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The Four Horsemen of the Apocalypse at the National Concert Hall

This film was seen as part of the Jameson Dublin International Film Festival.

I was lucky enough to be in attendance for a gala performance of Rex Ingram’s 1921 classic The Four Horsemen of the Apocalypse at the National Concert Hall, complete with live accompaniment by the RTE Concert Orchestra – featuring a new soundtrack composed by Carl Davies. While the film is one of those classics I respect more than I enjoy, I have to give credit to the National Concert Hall for hosting the gala event.

An artist at work...

I will concede that I’m a sucker for a live orchestra playing along to a classic film. A few years back, I was lucky enough to attend a selection of Looney Tunes shorts with the RTE Symphony Orchestra playing along, and I am dying to see another live play-along to The Wizard of Oz. I’m still kicking myself that I missed the Metropolis concert (and sorta wish they’d hosted it again for the Jameson Dublin International Film Festival). However, it doesn’t always work out the way that you want.

I’ve noted before that, with older movies, I generally appreciate their contributions to film history more than I actively like them. Of the silent era, there are only a handful of films I would return to again and again (Lang’s Metropolis is one, as is Nosferatu and The Cabinet of Dr. Calgari). As important and influential as Rex Ingram’s 1921 epic is, it would not be a film would be aching to see again.

Flags of our grandfathers...

The movie is certainly “epic” in scope, if one uses the word in a value-neutral sense. It’s a generational saga, following the plight of an immigrant to Argentina (“the New World”) and following the lives of his children and their children in turn. It all culminates in the First World World War, as the descendants of that same family (having returned to Europe from the Americas) find themselves fighting on opposite sides of the Great War.

The first thing that struck me was just how bloated the movie was. For the sake of the orchestra, it was split into two sections, with an interval. Being entirely honest, you could have cut that first hour and lost nothing. The first half of the film is a period melodrama – populated with characters engaging in all sorts of debauchery. We spend well over an hour getting to know the ins-and-outs of their lives, which seems entirely too much. And then the war happens.

It takes one to tango...

The second half of the film flows a lot smoother. It still jolts and starts at times, but it’s a well-made little tale. The problem is that the film can’t seem to decide on the point it’s trying to make. It paints the Germans as pretty much complete monsters carving their way through Europe, while also mocking the French for their lazy and greedy ways. Those who opt not to fight are dismissed as cowards, and wearing the uniform of one’s country is a mark of honour and distinction. However, the film matches this very obvious propaganda with a “war is hell” message, which just leaves one feeling a bit jumbled.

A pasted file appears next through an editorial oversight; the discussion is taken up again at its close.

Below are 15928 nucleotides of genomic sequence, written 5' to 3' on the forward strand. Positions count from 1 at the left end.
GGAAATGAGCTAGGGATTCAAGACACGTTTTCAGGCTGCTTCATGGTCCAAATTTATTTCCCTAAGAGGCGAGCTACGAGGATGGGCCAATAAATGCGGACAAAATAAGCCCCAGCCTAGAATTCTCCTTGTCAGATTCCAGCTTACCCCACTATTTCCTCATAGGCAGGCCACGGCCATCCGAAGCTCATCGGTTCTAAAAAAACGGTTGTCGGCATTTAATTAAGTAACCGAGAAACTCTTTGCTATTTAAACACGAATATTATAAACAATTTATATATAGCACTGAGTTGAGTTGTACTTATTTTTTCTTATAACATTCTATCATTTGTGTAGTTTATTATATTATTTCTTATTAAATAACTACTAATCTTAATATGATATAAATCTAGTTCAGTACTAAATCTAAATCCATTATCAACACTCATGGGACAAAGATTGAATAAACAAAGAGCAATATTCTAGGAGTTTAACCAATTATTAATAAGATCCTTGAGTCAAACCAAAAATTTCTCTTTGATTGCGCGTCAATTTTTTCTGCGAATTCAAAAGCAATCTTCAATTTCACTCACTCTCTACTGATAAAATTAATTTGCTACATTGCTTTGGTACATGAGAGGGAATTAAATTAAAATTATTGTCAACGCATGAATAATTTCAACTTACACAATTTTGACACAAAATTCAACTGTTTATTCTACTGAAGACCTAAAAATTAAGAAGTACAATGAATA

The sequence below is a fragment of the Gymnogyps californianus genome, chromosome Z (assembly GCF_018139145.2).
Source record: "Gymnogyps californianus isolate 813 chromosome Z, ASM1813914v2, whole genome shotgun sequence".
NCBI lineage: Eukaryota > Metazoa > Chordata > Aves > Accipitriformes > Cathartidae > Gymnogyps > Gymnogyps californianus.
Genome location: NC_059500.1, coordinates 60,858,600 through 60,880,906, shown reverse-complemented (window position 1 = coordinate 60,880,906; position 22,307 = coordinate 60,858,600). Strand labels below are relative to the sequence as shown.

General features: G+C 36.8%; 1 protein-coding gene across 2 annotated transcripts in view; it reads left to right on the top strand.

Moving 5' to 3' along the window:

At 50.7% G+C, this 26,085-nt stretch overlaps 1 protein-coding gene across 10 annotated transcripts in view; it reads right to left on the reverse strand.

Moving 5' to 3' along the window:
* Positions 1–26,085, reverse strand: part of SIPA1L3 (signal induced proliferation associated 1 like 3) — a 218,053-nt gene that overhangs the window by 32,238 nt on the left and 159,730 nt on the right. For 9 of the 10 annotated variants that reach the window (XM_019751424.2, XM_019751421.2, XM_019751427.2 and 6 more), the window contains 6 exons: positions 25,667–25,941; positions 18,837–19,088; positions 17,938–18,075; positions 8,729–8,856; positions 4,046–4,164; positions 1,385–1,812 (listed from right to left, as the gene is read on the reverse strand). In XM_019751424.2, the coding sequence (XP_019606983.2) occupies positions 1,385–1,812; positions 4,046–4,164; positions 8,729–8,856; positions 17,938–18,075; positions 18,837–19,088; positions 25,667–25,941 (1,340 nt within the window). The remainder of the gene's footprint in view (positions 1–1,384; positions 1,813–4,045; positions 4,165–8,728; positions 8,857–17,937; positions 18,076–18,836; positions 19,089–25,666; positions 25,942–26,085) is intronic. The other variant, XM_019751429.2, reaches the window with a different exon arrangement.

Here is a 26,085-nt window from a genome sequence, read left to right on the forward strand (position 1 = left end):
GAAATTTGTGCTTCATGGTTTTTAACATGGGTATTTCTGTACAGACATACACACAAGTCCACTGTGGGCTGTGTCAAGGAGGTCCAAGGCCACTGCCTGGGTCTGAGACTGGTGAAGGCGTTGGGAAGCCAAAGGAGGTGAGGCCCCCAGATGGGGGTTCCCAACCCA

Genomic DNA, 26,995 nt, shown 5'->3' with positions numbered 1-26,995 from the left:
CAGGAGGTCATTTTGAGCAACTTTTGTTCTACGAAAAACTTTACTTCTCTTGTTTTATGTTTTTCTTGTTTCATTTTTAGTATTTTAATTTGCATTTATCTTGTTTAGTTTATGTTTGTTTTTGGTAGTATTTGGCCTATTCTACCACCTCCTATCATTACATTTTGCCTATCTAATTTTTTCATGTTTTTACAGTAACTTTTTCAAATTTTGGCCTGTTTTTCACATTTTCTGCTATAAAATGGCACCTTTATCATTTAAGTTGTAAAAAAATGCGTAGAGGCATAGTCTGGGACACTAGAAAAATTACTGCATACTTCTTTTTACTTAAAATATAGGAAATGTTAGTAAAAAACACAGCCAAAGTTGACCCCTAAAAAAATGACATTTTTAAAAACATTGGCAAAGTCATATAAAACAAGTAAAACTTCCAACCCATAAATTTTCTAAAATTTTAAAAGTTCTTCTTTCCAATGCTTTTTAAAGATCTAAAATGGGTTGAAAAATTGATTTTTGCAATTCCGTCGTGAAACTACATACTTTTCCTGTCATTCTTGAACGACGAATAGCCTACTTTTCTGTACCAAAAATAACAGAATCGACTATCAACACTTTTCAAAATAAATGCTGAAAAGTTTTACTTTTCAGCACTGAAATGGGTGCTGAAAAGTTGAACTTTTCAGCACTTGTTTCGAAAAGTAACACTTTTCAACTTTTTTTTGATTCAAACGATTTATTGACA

The Germans are monsters, and real men join the army to fight them, but the war turned Europe into a graveyard. I’m not arguing that these are mutually exclusive points, just that they require a lot of nuance to balance properly. One gets the sense that if Ingram had adopted a somewhat tighter approach to the front end of the film, he’d have had more time to develop his themes. However, I am not a scholar of classical film, so what do I know?

The film was introduced as the first “modern” film, and it’s easy to see a lot of what would evolve into modern cinema on the big screen. The production design is lavish, and the special effects look impressive (especially the war scenes and the moments featuring the eponymous riders). There is even, in what would become a cinematic tradition, a cute monkey sidekick. There’s no doubting the massive influence of the film, which is – adjusted for inflation – the most successful silent movie ever made.

They're only in their twenties...

The soundtrack was provided live by the National Concert Orchestra. There’s something fantastic about having an orchestra playing along to the scenes on the big screen, and I’d half-consider having a live orchestra installed in my living room to replicate the experience (if I could afford it). There was also the rather wonderful sound of film filtering through the big projector they had installed in the middle of the hall. I’m a sucker for that sound, as it’s one that I immediately associate with film. You could only hear it during the quieter moments, but it was always there.

Kudos to the Concert Hall for hosting the event. It was a good night, and the type of thing I would love to see in future. I do have some minor misgivings about excluding Season Tickets (costing €235) from the event, but otherwise it was wonderfully well organised event. Next year, feel free to bring back Metropolis. Although, it will be the ninetieth anniversary of Nosferatu.

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